International studio — 30.1906/​1907(1907)

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Book Reviews

care has been taken to preserve any specially
attractive features of the old house, such as the
carved mantelpieces and pillars of the first and
second floors. Alterations were made whenever
it was thought they would secure more comfort
or better conform to the club’s spirit of simplicity.
A large majority of members of the National
Society of Craftsmen were originally members of the
National Arts Club, the first-named society hav-
ing had its inception in the last. There is no obliga-
tion to belong to both, although some conveniences
accrue from such a membership. Many have
joined the National Society of Craftsmen who
were not on the list of the National Arts Club. Of
these members of the new club, there are about
one hundred and twelve professional and seven-
teen associates. About one-half are women, the
Craftsmen, like the Arts Club, making no distinc-
tion between men and women in requirements for
admission, use of the club house, or privileges of
membership.
The Craftsmen Society was suggested last spring
by members of the National Arts Club. In its new
home the older organisation gives special privileges
to this younger society, and expects to do much to
further its aims and work. The preliminary meet-
ings for organisation of the new society, held in
the old rooms of the National Arts Club on Thirty-
fourth Street, have been noted in The Interna-
tional Studio. At the first convention, held on
April twenty-seventh, at the National Arts Club,
Mr. Spencer Trask, president of the Arts Club,
was elected president of the National Society of
Craftsmen. Other officers elected were: Arthur W.
Dow, vice-president; Emerson McMillan,treasurer,
and John J. Murphy, secretary. A board of direct-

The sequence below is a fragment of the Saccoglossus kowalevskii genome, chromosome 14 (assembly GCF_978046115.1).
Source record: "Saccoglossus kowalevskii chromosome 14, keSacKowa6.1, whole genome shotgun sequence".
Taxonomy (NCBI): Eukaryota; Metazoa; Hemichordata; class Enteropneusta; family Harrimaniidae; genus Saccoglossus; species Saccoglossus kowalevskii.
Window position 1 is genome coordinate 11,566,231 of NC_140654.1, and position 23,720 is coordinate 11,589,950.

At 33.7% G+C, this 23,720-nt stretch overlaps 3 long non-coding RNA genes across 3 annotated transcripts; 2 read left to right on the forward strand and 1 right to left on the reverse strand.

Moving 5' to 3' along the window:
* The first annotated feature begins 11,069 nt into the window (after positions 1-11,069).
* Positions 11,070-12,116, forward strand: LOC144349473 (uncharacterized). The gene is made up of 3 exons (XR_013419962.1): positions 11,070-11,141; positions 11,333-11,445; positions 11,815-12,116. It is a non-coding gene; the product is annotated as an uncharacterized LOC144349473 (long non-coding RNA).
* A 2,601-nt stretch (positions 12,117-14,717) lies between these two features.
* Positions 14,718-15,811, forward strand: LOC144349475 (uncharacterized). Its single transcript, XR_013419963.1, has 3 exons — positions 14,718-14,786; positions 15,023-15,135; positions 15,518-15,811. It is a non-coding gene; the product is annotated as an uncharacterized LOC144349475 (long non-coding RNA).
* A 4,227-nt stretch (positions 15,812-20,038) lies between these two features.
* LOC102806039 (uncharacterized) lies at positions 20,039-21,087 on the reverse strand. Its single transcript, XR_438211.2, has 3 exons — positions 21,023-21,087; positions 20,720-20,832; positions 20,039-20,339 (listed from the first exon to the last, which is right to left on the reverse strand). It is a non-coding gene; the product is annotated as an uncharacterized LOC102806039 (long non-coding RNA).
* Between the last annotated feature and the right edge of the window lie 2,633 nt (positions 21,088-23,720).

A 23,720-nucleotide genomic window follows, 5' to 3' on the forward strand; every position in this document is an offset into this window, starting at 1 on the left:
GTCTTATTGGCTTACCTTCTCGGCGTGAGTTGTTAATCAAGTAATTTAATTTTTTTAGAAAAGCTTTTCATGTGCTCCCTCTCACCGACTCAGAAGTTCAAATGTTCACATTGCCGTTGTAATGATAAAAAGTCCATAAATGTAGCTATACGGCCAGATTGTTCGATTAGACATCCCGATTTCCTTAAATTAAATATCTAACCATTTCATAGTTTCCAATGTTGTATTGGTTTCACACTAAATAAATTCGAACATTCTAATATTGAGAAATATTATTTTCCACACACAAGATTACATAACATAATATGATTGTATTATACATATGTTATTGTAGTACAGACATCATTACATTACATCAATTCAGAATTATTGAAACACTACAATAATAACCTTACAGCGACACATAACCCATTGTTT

ors of twelve members was also chosen. Four
members to serve for three years were: Amy M.
Hicks, F. S. Famb, Charles Volkmar, and Charles
De Kay. To serve for two years were selected:
Anna B. Feonard, Florence Foote, Charles H.
Barr, and Edward D. Page. To serve for one year:
Charlotte Burck, E. M. Heller, J. William Fosdick,
and Fouise Cowperthwait. The election of the
jury committee was deferred until fall.
A special jury system has been arranged for the
consideration of objects of art submitted for exhi-
bition and sale. The jury, to be elected by the pro-
fessional membership, will consist of fifteen
members, with power to add to its number. The
jury may accept or reject any offered work. This
arrangement will do much to give confidence to
exhibitors, to assure patrons of the quality of work
purchased, and to create a higher and broader

standard than has been heretofore possible. The
rule for all articles offered is that each be signed
by its maker, and that it incorporate elements of
both service and beauty.
A unique undertaking of the Craftsmen’s
Society is the preparation of a national directory
of the craftsmen of the United States. This will
contain the name and address of the craftsman
and statement of the special branch of work with
which he is identified. It is expected that this
directory will be published in time for the opening
of the exhibition in December.
Special efforts have been made to secure articles
for this exhibition from every craft centre in the
country, and the number of acceptances of this
offer has been a large one.
The arts and crafts movement has had many
ardent pioneers in towns and cities throughout
America, and those interested in the National
Society of Craftsmen believe that this movement
has now reached a point where it can demand and
obtain national recognition, and adopt and main-
tain a broad and elevated standard of artistic and
technical excellence.
Yet the movement, following the work and
societies started by William Morris in England, is
still comparatively young in this country. It is
hardly ten years since the first arts and crafts ex-
hibition was held in America and the first society
organised.
Though there are in existence to-day a number
of societies, many persons are working, each in
some individual way, apart in villages and towns,
and without the support and encouragement of
cooperation. To them the National Society offers
not alone unexampled opportunity for exhibition
and sale of their work, but the charm of the asso-
ciation with fellow-craftsmen, chances of learning
and advancement by such companionship, and,
what is invaluable to the artist, a proper apprecia-
tion of his own work by comparison with that of
others.

Book reviews
The Chateaux oe Touraine. Text by
Maria Hornor Fansdale. Sixteen
Illustrations in colour by Jules Guerin
and over 40 in black and white and tint from photo-
graphs. Companion volume to “Italian Villas,”
by Edith Wharton, with pictures by Parrish. Royal
8vo. Pages 375. $6.00 net. Carriage, 27 cents.
New York: The Century Company.
Jules Guerin was eminently the man to send to

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